The summary is basically this: Authors with twisted minds and fun stories want to share those stories. This is your chance to help make it happen.

Richard Pett is (or at least should be) well known for his work on Pathfinder’s more ghoulishly twisted adventures, and I’ve had the opportunity to read his fiction. It’s good. In fact, it’s damn good. So damn good that I wrote a blurb for it:

If you’re familiar with the work of Richard Pett, then you know that he’s a master of the macabre and a painter of unearthly horrors. “Crooked” follows in the vein (and I use that word advisedly) of his other efforts, and it’s a stunningly cool book. If you’re not familiar with his work, you should be… and “Crooked” is a great place to start.

Then you’ve got Clinton Boomer, whose Hole Behind Midnight was hilariously entertaining, foul-mouthed, and also extraordinarily reminiscent of the stranger side of Planescape.

Then there’s a dark fantasy anthology featuring authors such as Jennifer Brozek, James L. Sutter, Elaine Cunningham, Erin Hoffman, Shanna Germain, Cat Rambo, Jeffrey Scott Petersen, Christie Yant, Lillian Cohen-Moore, Torah Cottrill, Erik Scott de Bie, Andrew Romine, Ed Greenwood, Amber E. Scott, Jaym Gates, Nathan Crowder, Julia Ellingboe, Minerva Zimmerman, and Dave Gross! (I totally copied those names from the Kickstarter page)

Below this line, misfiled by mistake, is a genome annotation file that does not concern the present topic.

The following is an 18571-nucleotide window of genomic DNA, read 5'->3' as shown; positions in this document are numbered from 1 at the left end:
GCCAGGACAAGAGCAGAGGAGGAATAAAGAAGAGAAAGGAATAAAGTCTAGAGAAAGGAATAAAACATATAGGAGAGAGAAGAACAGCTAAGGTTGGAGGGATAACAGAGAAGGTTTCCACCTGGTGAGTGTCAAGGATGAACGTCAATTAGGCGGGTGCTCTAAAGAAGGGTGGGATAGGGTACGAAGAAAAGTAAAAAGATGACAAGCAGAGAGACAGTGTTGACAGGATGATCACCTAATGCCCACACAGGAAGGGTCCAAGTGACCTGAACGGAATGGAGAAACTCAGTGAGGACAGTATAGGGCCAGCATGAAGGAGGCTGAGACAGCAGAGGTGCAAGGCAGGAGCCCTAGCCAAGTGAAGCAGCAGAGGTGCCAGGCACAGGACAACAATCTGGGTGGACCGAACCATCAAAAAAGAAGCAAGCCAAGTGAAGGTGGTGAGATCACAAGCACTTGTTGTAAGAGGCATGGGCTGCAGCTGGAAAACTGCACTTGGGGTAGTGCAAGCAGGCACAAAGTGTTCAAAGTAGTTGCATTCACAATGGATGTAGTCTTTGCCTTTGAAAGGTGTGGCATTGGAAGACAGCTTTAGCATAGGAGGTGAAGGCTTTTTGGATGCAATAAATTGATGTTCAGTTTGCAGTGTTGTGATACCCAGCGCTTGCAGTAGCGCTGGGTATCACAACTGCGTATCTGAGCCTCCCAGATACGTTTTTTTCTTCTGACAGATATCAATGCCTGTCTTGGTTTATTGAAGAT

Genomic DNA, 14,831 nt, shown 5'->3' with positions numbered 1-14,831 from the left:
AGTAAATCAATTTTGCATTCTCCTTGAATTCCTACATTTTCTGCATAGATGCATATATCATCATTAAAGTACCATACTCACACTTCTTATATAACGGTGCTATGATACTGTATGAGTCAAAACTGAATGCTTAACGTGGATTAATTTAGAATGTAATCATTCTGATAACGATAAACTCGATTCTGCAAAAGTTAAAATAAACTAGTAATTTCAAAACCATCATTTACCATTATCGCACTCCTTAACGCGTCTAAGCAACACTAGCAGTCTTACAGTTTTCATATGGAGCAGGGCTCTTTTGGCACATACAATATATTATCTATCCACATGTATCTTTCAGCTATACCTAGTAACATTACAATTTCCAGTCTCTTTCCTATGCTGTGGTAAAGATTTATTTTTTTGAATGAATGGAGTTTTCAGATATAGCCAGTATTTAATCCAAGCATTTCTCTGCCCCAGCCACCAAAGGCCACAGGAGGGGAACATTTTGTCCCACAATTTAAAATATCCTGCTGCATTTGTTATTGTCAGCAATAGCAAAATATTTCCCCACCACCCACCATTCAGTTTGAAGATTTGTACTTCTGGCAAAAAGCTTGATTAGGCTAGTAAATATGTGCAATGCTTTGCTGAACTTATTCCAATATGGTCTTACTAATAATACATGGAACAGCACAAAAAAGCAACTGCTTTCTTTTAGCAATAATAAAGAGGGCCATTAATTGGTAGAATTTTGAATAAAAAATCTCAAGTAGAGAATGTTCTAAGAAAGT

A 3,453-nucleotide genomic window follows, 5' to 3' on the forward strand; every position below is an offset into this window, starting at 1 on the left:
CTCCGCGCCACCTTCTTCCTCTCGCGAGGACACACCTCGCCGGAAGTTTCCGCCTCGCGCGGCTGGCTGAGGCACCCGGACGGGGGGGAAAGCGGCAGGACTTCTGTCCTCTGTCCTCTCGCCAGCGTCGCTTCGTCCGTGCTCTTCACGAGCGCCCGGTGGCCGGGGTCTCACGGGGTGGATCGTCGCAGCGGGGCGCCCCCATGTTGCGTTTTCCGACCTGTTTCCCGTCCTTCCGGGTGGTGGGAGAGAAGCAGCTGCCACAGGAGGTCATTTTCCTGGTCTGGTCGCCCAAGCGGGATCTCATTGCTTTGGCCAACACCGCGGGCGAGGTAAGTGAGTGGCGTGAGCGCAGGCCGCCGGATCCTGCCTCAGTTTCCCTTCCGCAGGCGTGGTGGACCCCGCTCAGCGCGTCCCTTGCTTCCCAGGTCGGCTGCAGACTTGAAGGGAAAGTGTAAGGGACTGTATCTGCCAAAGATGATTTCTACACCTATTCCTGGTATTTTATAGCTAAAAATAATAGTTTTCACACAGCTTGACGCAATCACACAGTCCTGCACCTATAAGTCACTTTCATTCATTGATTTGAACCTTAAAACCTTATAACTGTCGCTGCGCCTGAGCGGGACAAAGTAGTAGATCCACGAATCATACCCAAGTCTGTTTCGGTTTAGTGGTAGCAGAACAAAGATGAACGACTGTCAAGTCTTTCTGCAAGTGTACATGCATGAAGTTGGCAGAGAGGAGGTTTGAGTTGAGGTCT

Seriously, what more could you want? Pledge three bucks and you get some stories free, right away.

I’m totally in. You should be too.

Today in personal news

I had to sit out today’s karate tournament because of the broken toe, but my daughter competed. As I was offering her advice and strategies, I suddenly realized how I must sound to her – namely, like a hockey dad. I apologized to her and told her that I don’t care if she wins or loses; I’m only passionate because I want her to feel like she did her best, and if she knew she did her best then she’d be happy no matter the result. I added that I’m just happy to watch her compete, and that I was proud of her just for getting out there.

I also bribed her by telling her she’d get a treat if I saw her rush in on an opponent at least once during her sparring match. Since she’s ordinarily a back-peddler during sparring, I figured I wouldn’t have to pay up. But after her opponent kicked her in the side, my little sweetheart charged in and chased her opponent around the ring for a bit, and for the first time I can remember, she came out of a sparring match smiling.

She didn’t win, but she did her best. That was good enough for me.

Plus, she enjoyed the 2nd-place trophy.